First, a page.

As next year’s presidential election approaches, China has been repeatedly making efforts to interfere with the decision-making process.
Meanwhile, the Chinese Communist Party (CCP) Central Committee held its fourth plenary session late last month. At the plenum, they discussed complicated personnel replacements, international strategy and changes in the China-US economic and trade relationship, including whether to adjust the “Made in China 2025” slogan that has attracted so much attention from the international media.
Taiwanese are all too aware that China is the nation’s biggest threat, and during its ongoing campaigning, many seem to have eaten too many “dried mango strips” (芒果乾) — a near-homophonic expression of “a sense of national doom” (亡國感).
Apart from caring about traffic accidents, gossip and scandals, and even the war of words between politicians, every sector of society, including the media, would hopefully try to better understand what the enemy is up to.
Although the tit-for-tat of the US-China trade dispute seems to have slowed, rhetoric from US Vice President Mike Pence shows that the US has not changed its attitude toward China’s “peaceful evolution.”
In an expression of continued friendliness toward Taiwan, the US Senate even passed the TAIPEI Act, demanding that the US strengthen its relationship with Taiwan, as well as economic and trade exchanges between the two nations.
While US-China tensions might have somewhat cooled, the spat still has not negatively affected Taiwan’s substantial interests.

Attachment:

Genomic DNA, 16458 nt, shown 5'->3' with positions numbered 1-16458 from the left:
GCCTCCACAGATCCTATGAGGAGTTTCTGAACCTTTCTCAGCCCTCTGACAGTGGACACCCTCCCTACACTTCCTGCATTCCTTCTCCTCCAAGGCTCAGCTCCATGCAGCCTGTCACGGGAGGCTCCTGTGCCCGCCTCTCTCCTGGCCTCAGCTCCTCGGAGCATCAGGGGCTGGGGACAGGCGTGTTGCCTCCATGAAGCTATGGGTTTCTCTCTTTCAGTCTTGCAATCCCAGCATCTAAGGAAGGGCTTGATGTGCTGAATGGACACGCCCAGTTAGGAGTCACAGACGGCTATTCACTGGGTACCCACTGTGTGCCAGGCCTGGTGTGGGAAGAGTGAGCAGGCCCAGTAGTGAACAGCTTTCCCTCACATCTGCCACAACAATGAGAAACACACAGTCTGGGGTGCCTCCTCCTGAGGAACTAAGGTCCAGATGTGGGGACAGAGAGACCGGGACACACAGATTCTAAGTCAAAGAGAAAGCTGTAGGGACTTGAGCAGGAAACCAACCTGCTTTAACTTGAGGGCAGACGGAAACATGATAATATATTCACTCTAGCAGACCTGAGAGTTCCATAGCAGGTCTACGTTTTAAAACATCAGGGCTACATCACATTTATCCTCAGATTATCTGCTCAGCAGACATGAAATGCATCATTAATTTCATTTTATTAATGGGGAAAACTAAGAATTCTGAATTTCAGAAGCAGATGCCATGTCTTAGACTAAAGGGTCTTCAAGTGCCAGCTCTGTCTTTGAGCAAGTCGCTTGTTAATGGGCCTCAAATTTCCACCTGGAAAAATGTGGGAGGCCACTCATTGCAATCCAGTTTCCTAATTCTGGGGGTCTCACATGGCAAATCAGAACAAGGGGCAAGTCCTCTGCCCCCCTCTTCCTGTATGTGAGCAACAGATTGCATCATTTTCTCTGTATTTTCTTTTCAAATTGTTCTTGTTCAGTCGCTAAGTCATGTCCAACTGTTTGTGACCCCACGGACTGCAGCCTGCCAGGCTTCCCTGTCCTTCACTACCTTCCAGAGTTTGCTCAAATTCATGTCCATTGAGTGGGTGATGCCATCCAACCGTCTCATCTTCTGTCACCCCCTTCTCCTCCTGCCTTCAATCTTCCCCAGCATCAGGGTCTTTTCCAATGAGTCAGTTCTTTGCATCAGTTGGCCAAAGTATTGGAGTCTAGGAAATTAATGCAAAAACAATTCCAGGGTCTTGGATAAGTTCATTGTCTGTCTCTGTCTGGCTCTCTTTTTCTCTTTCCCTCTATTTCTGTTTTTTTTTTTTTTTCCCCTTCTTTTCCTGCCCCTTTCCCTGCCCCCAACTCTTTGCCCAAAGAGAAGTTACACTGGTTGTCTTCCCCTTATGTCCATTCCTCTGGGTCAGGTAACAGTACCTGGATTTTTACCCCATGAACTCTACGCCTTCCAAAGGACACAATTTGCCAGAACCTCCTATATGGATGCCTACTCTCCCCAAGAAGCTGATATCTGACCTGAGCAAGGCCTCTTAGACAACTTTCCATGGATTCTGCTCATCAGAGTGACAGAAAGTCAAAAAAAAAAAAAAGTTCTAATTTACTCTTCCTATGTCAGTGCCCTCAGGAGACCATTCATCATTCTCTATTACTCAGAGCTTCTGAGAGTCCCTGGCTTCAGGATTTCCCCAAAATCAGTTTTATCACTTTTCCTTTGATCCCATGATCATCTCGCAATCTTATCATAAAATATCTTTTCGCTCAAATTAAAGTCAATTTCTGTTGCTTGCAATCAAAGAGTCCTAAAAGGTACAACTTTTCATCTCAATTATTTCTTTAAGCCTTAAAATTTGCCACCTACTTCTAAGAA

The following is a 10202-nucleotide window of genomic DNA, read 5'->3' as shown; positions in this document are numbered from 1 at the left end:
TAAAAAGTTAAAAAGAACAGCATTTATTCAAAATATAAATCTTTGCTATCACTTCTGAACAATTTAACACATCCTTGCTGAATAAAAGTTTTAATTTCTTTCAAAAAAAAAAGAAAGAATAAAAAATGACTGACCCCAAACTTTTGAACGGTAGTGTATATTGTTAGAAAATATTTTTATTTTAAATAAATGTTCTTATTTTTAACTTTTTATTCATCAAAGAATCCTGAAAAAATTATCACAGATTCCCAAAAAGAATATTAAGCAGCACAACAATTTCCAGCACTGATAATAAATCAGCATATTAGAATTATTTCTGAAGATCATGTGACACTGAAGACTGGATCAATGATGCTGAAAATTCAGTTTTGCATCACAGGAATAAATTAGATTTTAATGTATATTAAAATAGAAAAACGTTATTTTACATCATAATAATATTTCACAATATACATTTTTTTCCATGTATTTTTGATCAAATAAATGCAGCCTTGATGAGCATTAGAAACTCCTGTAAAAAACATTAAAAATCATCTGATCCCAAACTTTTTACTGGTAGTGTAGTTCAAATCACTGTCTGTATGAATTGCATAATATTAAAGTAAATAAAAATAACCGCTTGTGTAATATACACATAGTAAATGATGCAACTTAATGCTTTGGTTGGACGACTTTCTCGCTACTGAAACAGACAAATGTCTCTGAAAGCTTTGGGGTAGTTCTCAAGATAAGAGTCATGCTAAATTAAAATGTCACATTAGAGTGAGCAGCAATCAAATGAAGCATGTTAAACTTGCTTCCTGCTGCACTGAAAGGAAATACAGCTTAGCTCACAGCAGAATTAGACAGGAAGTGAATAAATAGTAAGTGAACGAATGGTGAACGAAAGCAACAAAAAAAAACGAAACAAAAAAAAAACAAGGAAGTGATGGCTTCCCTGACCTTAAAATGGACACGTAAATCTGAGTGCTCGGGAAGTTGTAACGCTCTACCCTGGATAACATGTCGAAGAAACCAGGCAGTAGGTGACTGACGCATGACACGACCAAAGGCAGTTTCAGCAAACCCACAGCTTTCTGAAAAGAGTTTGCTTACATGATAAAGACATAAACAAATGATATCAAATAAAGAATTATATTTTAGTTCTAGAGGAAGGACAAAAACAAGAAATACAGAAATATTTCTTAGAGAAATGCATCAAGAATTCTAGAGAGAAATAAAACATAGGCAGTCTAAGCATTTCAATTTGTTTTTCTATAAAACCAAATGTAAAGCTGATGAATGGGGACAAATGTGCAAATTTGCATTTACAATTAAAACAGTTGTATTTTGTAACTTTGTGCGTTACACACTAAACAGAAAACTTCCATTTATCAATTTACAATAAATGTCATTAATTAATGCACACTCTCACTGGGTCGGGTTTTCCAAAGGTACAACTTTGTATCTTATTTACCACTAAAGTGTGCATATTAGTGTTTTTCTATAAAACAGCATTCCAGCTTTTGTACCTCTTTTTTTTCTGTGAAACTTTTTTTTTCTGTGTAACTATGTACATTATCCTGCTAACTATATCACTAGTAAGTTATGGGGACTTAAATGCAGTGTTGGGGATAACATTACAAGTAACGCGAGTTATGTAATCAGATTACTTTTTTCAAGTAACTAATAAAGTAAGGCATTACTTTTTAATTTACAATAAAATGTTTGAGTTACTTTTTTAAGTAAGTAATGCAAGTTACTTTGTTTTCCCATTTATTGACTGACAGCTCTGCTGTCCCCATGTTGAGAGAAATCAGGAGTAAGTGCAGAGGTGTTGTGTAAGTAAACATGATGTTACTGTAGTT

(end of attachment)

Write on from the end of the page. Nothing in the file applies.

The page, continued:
However, China’s internal situation is unclear. Some say that those at the CCP’s fourth plenary must have attacked Chinese President Xi Jinping (習近平) for such problems as slowing economic growth, the mishandling of the Hong Kong issue and current financial disorder.
Others say that the CCP usually does not tackle problems at the meetings, as major issues are handled in advance. They say that holding the plenary session means that Xi has addressed the questions internally, gradually controlling the situation.
In other words, if the economic and trade confrontation between the US and China heads in a positive direction, Xi will have maintained his hold on power.
Apart from a few Taiwanese programs that focus exclusively on international issues, none of the local media outlets or political talk shows is covering these matters.
Most programs instead focus on idle political talk, debating which presidential candidate is more prone to slips of the tongue or whose policies are vaguer.
Hopefully, more people will focus on the international situation to gain a better understanding of Taiwan’s position and the challenges facing the nation.
The sense of national doom emerges from the public’s concern over the nation’s predicament, but this serves as a good opportunity for Taiwanese to get to know their own nation.
What are the problems facing Taiwan? Apart from tourists’ praise of Taiwan’s beauty, what are the nation’s strengths and weaknesses?
Reporting only the good or the bad news at extremes is not healthy. As Taiwan continues to develop, Taiwanese will hopefully gain a better grasp of their place on the international scene.
Taiwanese must not only listen to one side, and they must not ignore these important issues.
Chiu Chih-wei is a Democratic Progressive Party legislator.
Translated by Eddy Chang
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